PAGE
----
Thursday, April 10, 2014

Future book reviews

Recently, through visits to a variety of bookstores (and maybe an Amazon order), I have come into possession of a number of books that look fascinating. Some of these I've been wanting to read for some time, others were impulse or exploratory acquisitions. I hope to be able over the next few months (or maybe years) to review each of these here. But in the meantime, here's the list.



Embracing Defeat: Japan in the Wake of World War II. How does a nation surrender, submit to foreign occupation, and then become an economic powerhouse and close ally of the occupying nation? I hope to find out.








Team of Rivals: The Political Genius of Abraham Lincoln. I've been wanting to read this one since even before Lincoln (which is based on this book) came out. Needless to say, the movie only strengthened my desire to read the book. Sometimes a diversity of opinion can lead to misdirection and stalemate. It takes a particular type of leader to reap the benefits of a divisive cabinet while not falling into the pitfalls associated with one. I'm hoping to learn from Lincoln how that might be done.






American Caesar: Douglas MacArthur 1880 - 1964. To be honest, it's largely that title that attracted me to this book. Some may think that there are no more great men with Caesar's ambition. But that may not be the case. What if there are, but they are kept out of politics? MacArthur might be one such example.









Mao: The Unknown Story. By the author of the excellent Wild Swans, which tells the story of Jung Chang's family living through the communist revolution, from her grandmother (concubine to Chinese warlord), mother and father (loyal revolutionaries), and finally herself (Red Guard). She tells of a nation mislead from the perspective of a former Mao worshiper who only fully realized what had happened after she left. So when I saw that she had written a biography of Mao, it was a must read. And yes, this week's quiz came from this book.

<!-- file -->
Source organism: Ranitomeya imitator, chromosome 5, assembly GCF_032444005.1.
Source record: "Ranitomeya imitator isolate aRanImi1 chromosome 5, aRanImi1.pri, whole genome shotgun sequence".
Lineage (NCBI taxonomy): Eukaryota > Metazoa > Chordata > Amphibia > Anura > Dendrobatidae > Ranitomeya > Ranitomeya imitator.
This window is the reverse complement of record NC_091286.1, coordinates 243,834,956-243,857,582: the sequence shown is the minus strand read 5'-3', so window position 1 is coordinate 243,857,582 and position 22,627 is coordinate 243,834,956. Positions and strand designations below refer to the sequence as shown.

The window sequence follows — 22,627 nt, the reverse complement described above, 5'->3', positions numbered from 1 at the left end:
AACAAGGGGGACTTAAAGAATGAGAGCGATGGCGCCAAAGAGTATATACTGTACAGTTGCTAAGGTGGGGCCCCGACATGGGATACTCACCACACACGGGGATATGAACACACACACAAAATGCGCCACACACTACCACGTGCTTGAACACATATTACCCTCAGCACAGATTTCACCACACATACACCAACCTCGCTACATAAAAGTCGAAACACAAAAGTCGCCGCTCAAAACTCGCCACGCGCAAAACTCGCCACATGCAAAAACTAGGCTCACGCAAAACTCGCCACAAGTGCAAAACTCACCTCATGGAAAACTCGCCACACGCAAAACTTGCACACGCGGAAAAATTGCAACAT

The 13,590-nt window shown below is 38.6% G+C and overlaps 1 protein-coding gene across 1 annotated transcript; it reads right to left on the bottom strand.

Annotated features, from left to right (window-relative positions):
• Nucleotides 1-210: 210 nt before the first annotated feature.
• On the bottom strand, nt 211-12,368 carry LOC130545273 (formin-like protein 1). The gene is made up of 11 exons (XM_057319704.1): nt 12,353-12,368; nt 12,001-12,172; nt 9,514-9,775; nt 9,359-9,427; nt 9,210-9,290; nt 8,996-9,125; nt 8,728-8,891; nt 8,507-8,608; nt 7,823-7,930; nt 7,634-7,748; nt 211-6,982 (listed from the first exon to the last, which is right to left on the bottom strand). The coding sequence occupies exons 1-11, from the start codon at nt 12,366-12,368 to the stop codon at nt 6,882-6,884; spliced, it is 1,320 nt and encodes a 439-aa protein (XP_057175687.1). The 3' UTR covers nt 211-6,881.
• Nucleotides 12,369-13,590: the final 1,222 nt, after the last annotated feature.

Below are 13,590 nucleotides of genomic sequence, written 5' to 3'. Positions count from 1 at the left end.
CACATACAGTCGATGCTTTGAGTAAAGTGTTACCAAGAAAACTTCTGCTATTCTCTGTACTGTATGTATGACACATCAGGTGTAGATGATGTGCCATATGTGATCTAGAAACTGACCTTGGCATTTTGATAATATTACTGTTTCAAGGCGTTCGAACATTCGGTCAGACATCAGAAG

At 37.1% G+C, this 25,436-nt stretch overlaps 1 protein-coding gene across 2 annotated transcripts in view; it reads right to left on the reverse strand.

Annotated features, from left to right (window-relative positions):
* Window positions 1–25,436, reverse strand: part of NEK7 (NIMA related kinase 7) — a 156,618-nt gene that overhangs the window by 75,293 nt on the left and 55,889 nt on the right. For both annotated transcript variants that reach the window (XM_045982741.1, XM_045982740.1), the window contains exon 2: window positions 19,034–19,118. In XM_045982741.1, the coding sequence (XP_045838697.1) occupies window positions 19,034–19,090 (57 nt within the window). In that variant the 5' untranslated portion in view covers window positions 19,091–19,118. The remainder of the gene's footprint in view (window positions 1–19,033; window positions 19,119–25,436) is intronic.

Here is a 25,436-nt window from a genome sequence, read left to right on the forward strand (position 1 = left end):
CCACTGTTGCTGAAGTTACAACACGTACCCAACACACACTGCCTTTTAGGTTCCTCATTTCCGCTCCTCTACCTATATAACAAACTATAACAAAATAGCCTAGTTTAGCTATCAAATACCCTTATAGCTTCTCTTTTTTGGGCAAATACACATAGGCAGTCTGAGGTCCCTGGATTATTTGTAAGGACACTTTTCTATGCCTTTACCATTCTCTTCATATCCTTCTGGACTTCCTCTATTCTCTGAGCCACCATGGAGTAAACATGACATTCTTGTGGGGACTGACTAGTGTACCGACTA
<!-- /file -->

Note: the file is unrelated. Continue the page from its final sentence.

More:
Nixon and Kissinger: Partners in Power. Impulse buy at a used bookstore. Should nicely follow my books on Vietnam (review coming next week), Japan, MacArthur, and the biography of Mao.









Scorpions: The Battles and Triumphs of FDR's Great Supreme Court Justices. Another impulse buy, and somewhat unrelated to the others in this list. It promises to give insight into how these justices interpreted law and the Constitution, and how their views transformed our legal system. The first few chapters have already made me feel like an underachiever.








Combined these make up 11 inches of reading material. I've dipped into each, but haven't committed to any single one quite yet. So, which one do you want to see reviewed most?

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